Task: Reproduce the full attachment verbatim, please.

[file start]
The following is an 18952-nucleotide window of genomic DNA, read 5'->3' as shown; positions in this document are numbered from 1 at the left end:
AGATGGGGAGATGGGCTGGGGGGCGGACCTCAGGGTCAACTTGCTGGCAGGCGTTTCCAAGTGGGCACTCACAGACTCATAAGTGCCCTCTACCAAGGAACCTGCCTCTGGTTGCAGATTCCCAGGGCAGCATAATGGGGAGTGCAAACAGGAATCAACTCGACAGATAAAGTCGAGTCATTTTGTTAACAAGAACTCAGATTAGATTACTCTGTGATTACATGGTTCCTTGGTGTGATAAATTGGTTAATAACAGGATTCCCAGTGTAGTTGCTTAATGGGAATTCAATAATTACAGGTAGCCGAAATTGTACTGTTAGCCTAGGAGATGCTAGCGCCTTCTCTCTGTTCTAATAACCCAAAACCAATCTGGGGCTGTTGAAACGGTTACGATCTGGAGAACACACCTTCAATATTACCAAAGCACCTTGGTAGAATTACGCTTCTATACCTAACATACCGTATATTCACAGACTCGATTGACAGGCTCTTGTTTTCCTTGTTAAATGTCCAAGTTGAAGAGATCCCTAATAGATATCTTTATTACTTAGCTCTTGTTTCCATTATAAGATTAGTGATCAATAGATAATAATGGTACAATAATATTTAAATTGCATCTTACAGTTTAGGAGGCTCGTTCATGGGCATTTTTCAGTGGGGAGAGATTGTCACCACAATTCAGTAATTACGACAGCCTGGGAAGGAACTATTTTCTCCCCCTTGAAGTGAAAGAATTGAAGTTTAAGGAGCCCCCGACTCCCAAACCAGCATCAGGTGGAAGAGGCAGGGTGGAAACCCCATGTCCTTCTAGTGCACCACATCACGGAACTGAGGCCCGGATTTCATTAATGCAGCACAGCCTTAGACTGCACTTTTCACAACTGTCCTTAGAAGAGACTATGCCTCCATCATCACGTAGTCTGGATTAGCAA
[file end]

The following is an 18952-nucleotide window of genomic DNA, read 5'->3' as shown; positions in this document are numbered from 1 at the left end:
AGATGGGGAGATGGGCTGGGGGGCGGACCTCAGGGTCAACTTGCTGGCAGGCGTTTCCAAGTGGGCACTCACAGACTCATAAGTGCCCTCTACCAAGGAACCTGCCTCTGGTTGCAGATTCCCAGGGCAGCATAATGGGGAGTGCAAACAGGAATCAACTCGACAGATAAAGTCGAGTCATTTTGTTAACAAGAACTCAGATTAGATTACTCTGTGATTACATGGTTCCTTGGTGTGATAAATTGGTTAATAACAGGATTCCCAGTGTAGTTGCTTAATGGGAATTCAATAATTACAGGTAGCCGAAATTGTACTGTTAGCCTAGGAGATGCTAGCGCCTTCTCTCTGTTCTAATAACCCAAAACCAATCTGGGGCTGTTGAAACGGTTACGATCTGGAGAACACACCTTCAATATTACCAAAGCACCTTGGTAGAATTACGCTTCTATACCTAACATACCGTATATTCACAGACTCGATTGACAGGCTCTTGTTTTCCTTGTTAAATGTCCAAGTTGAAGAGATCCCTAATAGATATCTTTATTACTTAGCTCTTGTTTCCATTATAAGATTAGTGATCAATAGATAATAATGGTACAATAATATTTAAATTGCATCTTACAGTTTAGGAGGCTCGTTCATGGGCATTTTTCAGTGGGGAGAGATTGTCACCACAATTCAGTAATTACGACAGCCTGGGAAGGAACTATTTTCTCCCCCTTGAAGTGAAAGAATTGAAGTTTAAGGAGCCCCCGACTCCCAAACCAGCATCAGGTGGAAGAGGCAGGGTGGAAACCCCATGTCCTTCTAGTGCACCACATCACGGAACTGAGGCCCGGATTTCATTAATGCAGCACAGCCTTAGACTGCACTTTTCACAACTGTCCTTAGAAGAGACTATGCCTCCATCATCACGTAGTCTGGATTAGCAA